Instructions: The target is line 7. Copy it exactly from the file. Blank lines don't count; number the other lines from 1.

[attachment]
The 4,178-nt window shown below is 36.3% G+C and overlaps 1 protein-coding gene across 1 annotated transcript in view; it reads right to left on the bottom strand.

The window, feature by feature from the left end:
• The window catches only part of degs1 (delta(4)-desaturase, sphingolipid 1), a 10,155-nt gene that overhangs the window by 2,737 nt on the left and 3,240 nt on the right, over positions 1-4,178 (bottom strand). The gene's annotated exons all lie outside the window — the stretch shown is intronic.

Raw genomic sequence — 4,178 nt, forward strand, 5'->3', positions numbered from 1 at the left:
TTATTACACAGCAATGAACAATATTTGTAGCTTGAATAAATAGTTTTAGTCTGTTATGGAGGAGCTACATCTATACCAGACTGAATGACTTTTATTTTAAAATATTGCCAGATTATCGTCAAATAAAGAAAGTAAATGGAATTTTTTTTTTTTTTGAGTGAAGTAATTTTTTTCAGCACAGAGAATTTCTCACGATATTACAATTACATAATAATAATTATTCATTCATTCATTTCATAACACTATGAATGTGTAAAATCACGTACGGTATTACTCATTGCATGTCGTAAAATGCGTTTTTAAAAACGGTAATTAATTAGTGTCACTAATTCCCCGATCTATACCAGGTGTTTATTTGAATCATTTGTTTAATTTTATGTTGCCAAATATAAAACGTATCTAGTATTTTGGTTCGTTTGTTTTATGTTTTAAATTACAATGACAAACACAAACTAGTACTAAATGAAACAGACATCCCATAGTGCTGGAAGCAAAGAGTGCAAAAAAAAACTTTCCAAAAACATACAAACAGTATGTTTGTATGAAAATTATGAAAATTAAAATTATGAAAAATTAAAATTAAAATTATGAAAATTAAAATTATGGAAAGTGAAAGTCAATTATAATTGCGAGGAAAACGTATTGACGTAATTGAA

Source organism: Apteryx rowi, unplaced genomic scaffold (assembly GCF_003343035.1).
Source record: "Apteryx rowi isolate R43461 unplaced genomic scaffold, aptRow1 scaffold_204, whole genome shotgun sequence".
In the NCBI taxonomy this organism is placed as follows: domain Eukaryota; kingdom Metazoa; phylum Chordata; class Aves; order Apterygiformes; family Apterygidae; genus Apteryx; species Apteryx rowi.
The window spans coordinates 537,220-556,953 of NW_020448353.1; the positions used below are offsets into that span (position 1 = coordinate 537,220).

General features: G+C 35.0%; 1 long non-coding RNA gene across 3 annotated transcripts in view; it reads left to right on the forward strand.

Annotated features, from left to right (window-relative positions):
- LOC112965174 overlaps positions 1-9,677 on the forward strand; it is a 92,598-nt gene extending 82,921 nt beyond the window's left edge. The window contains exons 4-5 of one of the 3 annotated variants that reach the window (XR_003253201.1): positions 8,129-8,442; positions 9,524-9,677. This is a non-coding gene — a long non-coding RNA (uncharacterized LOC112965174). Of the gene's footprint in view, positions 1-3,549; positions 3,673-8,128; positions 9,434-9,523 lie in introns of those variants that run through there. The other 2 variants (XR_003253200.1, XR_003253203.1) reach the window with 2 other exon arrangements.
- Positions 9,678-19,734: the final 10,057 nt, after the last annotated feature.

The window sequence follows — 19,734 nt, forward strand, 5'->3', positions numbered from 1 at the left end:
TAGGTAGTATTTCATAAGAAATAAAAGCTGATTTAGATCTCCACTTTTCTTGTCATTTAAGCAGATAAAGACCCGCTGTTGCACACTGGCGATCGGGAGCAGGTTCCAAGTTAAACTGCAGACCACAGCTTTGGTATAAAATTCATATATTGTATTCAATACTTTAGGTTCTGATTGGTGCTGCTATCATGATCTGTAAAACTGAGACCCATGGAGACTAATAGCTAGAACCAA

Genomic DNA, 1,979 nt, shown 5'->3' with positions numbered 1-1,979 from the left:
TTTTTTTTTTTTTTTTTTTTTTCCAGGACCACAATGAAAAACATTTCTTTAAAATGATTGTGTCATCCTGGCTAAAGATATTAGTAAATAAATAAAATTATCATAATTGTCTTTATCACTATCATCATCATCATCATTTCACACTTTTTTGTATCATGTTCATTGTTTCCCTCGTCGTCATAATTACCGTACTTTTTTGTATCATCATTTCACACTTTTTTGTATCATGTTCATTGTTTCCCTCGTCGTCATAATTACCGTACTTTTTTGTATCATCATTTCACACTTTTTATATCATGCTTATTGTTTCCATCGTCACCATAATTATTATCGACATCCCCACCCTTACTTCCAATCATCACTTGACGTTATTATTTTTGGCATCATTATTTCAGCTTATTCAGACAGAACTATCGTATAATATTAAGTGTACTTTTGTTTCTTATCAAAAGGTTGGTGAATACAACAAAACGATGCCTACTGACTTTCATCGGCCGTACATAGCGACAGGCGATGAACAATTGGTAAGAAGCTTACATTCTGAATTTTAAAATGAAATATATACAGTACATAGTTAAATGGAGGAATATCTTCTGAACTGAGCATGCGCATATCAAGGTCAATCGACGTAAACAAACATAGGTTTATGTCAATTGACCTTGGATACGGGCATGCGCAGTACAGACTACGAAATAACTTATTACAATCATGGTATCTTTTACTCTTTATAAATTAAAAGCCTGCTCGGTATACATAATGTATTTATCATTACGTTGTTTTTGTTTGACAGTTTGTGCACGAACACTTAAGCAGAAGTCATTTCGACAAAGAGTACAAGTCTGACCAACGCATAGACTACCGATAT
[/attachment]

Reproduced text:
Source record: "Apteryx rowi isolate R43461 unplaced genomic scaffold, aptRow1 scaffold_204, whole genome shotgun sequence".